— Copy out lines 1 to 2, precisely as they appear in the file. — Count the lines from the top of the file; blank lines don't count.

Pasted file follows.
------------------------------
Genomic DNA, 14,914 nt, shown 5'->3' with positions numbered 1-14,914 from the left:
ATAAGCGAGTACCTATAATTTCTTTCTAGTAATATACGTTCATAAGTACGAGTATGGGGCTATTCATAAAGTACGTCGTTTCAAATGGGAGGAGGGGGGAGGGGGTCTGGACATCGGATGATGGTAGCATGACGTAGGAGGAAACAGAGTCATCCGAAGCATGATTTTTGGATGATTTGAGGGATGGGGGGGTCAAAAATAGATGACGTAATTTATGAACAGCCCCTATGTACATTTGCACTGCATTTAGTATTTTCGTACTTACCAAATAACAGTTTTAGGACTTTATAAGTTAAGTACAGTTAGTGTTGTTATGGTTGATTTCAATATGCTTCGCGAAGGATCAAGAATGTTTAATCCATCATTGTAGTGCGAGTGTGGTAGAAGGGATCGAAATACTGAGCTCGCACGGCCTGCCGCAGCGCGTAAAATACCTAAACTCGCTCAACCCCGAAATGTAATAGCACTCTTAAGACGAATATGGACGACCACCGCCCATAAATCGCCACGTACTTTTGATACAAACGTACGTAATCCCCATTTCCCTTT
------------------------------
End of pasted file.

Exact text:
Genomic DNA, 14,914 nt, shown 5'->3' with positions numbered 1-14,914 from the left:
ATAAGCGAGTACCTATAATTTCTTTCTAGTAATATACGTTCATAAGTACGAGTATGGGGCTATTCATAAAGTACGTCGTTTCAAATGGGAGGAGGGGGGAGGGGGTCTGGACATCGGATGATGGTAGCATGACGTAGGAGGAAACAGAGTCATCCGAAGCATGATTTTTGGATGATTTGAGGGATGGGGGGGTCAAAAATAGATGACGTAATTTATGAACAGCCCCTATGTACATTTGCACTGCATTTAGTATTTTCGTACTTACCAAATAACAGTTTTAGGACTTTATAAGTTAAGTACAGTTAGTGTTGTTATGGTTGATTTCAATATGCTTCGCGAAGGATCAAGAATGTTTAATCCATCATTGTAGTGCGAGTGTGGTAGAAGGGATCGAAATACTGAGCTCGCACGGCCTGCCGCAGCGCGTAAAATACCTAAACTCGCTCAACCCCGAAATGTAATAGCACTCTTAAGACGAATATGGACGACCACCGCCCATAAATCGCCACGTACTTTTGATACAAACGTACGTAATCCCCATTTCCCTTT